CURIOUS SEEDS


A. HUNTERS OF PLANTS

According to research developed by The Smithsonian Tropical Research Insitute in Panama, hunters not only reduce the number of mammals but also the number of forest plants, because many of the seeds are dispersed by mammals and if animals are captured they can't disperse the seeds.

B. RECIPROCAL EVOLUTION

A study made by the New Mexico State University says that some species of pine cones have evolved specialized ways to ward off seed predators. Scientists found that birds could remove a seed much more quickly from open pine cones without spines than when spines were present. But not only pine cones have evolved. Crossbills, whose diet is mainly pine seeds, were also found to have various adaptations thought to improve pine cone predator which were not found in bird species with wider diets.

C. HABITAT FRAGMENTATION

In Tanzania, habitat fragmentation has broken the relationship between trees and birds that distribute tree seeds. The trees survival depends largely on certain bird species to disperse seeds. It has been found that as habitat areas get smaller the rate of tree species extinction increases.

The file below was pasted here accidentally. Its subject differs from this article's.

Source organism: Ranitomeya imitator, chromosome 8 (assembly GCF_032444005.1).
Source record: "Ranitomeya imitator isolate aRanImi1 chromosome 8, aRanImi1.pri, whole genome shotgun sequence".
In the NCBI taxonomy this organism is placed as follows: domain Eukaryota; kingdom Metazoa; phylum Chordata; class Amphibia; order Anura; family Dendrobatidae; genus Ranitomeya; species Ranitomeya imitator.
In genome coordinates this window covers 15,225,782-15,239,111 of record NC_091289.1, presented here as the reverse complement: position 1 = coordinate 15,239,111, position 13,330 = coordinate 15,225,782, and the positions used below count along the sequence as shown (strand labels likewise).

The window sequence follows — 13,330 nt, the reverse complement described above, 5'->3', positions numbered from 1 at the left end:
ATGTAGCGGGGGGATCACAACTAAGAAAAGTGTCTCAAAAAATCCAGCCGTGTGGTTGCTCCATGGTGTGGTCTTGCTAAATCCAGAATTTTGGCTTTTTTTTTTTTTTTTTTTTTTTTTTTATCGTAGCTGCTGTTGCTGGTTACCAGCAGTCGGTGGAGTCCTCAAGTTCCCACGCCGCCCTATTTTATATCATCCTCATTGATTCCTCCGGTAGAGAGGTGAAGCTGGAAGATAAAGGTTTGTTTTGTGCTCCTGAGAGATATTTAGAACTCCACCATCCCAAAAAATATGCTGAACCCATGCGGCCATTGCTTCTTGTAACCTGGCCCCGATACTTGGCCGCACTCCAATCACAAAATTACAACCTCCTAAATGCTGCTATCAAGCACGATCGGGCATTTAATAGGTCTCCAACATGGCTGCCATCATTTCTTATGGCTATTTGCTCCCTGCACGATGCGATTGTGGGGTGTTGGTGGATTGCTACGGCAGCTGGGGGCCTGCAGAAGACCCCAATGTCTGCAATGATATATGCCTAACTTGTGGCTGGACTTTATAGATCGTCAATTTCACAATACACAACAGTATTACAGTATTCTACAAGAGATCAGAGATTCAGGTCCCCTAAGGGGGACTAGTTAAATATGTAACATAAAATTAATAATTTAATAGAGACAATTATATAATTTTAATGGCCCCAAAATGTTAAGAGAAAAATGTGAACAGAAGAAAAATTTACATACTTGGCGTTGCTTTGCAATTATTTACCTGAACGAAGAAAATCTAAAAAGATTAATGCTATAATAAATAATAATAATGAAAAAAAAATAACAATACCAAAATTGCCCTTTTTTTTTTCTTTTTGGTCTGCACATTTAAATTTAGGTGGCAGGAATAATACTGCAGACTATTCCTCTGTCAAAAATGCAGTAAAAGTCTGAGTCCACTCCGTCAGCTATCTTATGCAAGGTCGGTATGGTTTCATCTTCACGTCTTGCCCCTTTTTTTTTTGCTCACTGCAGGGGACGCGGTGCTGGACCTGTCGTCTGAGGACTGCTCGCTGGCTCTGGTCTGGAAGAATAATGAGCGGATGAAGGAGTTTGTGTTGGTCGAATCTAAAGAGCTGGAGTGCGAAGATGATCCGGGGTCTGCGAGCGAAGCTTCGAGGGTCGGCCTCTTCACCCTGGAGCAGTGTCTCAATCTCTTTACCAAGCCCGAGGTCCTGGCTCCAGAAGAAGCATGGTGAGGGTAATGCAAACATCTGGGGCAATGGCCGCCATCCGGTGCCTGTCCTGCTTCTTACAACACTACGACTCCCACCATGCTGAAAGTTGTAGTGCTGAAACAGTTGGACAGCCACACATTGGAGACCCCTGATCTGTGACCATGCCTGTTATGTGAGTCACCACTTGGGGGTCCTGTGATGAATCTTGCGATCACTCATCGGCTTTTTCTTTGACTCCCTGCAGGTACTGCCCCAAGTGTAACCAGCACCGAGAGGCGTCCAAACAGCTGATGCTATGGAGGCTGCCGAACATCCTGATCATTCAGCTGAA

D. THE BAMBOO DILEMMA

One third of the world's 1200 species of woody bamboo are in danger of extinction thereby endangering the refuge and the food of rare species such as the giant panda of China and Africa's gorillas. However at times, bamboo can bring problems to humans. For example farmers in north-eastern India are used to cutting down as much bamboo as possible before it flowers, because they fear that its seeds will feed a plague of rats that will ravage their crops.

E. MATUSALEN PALM

Recently, one example of seed dormancy has amazed the scientific community. In Israel, researchers have germinated a date palm stone that is 2000 years old. The seed was found in an archaeological excavation and is thought to be the oldest seed ever germinated. It belongs to a variety which is throught to have gone extinct during the Middle Ages.

 

If you know any interesting seed stories we invite you to send them to us.

© ENSCONET. European Native Seed Conservation Network